Kate: I too, am an AutoDesk INVENTOR (2016) user and would echo kibler4493's request " We need to make some slight modifications to some of your 3D printed parts to make it work for us. I am proficient in 3D modeling, but we cannot modify .STL file extensions" if you please? 

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Kate Reed wrote 04/19/2016 at 12:23 point

Hi Wallace,

Which file format would be best for you?

- Kate

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ken morris wrote 08/23/2016 at 00:21 point

Hi Kibler,

Would you be willing to share the files? I'd like to print this out for my father.

Many THanks

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Cody Barnes wrote 12/21/2015 at 22:38 point

Great project Kate! Very nicely designed and built.

I was interested in your comment about older folks having trouble using the brake lever to reverse direction.  It made me think of the GripShift  shifters used by most mountain bikers today. I suspect that you could replace the brake lever with a grip shift (or custom equivalent) fairly easily. As a bonus, you could keep the brake lever and use it as they expect... to stop the wheelchair. 

Cheers and good luck with your awesome idea!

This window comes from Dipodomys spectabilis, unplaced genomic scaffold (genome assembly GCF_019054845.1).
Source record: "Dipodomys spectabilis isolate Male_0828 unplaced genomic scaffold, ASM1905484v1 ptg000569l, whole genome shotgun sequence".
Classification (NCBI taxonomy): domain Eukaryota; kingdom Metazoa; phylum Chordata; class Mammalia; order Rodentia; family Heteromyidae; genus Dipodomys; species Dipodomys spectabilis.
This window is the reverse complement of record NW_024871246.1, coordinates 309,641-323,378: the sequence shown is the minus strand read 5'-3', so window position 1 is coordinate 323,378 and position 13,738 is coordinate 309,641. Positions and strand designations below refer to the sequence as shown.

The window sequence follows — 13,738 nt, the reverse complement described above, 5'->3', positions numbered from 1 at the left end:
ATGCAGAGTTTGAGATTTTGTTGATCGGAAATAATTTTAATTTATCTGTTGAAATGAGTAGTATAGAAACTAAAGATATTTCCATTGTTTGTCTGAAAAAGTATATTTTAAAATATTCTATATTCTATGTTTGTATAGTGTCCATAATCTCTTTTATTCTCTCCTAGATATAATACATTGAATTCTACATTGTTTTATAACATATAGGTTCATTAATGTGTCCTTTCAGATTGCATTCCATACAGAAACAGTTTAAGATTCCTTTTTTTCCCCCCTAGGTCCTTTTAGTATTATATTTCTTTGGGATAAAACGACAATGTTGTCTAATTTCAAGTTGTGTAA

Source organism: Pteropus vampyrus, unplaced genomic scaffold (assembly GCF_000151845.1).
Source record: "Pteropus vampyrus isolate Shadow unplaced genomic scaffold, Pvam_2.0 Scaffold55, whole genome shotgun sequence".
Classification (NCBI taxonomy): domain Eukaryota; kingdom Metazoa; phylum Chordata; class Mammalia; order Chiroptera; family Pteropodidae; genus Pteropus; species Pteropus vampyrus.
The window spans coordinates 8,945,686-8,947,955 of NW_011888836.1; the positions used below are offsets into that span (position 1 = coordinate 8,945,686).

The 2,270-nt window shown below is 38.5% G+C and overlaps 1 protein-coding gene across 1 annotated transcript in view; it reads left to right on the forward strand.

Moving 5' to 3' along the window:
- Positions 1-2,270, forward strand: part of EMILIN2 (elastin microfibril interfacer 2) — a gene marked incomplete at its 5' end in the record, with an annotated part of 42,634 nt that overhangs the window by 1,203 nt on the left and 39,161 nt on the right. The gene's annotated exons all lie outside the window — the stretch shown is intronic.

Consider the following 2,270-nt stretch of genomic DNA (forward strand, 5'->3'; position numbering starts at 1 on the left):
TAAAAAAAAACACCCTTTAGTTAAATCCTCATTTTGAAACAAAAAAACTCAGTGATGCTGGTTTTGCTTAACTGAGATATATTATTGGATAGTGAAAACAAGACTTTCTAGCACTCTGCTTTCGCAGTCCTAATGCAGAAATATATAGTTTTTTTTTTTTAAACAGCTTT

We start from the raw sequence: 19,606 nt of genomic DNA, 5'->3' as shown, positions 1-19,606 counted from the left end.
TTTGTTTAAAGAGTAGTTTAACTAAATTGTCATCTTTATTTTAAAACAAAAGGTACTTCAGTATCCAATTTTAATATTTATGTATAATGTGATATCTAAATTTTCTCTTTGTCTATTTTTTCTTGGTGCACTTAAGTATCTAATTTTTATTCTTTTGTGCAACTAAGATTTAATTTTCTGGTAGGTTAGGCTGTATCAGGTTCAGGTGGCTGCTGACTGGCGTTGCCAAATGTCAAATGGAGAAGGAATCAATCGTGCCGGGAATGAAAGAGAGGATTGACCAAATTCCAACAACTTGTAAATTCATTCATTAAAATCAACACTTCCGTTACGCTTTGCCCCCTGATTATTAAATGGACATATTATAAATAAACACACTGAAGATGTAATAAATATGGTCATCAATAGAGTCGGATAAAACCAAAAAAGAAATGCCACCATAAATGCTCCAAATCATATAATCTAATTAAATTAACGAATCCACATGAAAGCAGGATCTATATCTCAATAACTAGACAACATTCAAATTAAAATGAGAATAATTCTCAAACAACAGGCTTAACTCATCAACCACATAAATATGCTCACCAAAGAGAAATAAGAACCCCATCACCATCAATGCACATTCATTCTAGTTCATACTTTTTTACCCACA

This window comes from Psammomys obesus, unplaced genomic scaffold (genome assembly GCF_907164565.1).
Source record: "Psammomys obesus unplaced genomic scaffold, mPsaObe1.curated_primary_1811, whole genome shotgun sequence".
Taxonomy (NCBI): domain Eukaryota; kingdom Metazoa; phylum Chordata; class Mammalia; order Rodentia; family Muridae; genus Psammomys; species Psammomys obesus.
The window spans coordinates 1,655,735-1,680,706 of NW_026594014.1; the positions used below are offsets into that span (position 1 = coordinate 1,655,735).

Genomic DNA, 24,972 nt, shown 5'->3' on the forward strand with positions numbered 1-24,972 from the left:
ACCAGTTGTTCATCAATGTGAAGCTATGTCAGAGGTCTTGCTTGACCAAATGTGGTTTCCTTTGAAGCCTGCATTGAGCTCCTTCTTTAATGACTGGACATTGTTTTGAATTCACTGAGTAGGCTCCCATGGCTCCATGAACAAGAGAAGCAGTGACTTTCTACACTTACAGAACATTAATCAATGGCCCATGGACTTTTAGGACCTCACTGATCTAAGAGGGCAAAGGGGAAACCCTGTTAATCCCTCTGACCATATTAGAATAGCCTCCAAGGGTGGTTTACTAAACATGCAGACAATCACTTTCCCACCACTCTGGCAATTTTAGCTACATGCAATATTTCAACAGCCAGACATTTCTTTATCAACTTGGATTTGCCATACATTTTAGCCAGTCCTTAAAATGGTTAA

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rebecca-brandao1 wrote 11/02/2015 at 02:15 point

Hi Kate, I have a doubt... Which material do you use to print the pieces (PLA or ABS)?? And in which  % density you use to print them? Best Regards

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Kate Reed wrote 11/02/2015 at 14:15 point

Hi Rebecca,

The Hand Drive is designed to print with PLA. All of the parts need to be printed at a pretty hefty infill except for the base and the bar holder. The ratchet should be printed at 100% infill and the rest should be printed at around 80%. Let me know if you have any questions or feedback! 



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Prodigity wrote 10/21/2015 at 15:22 point

Great design, looks really sturdy!

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Paul Quinn wrote 10/12/2015 at 14:38 point

Do you have any exploded  views of the hub part of the device??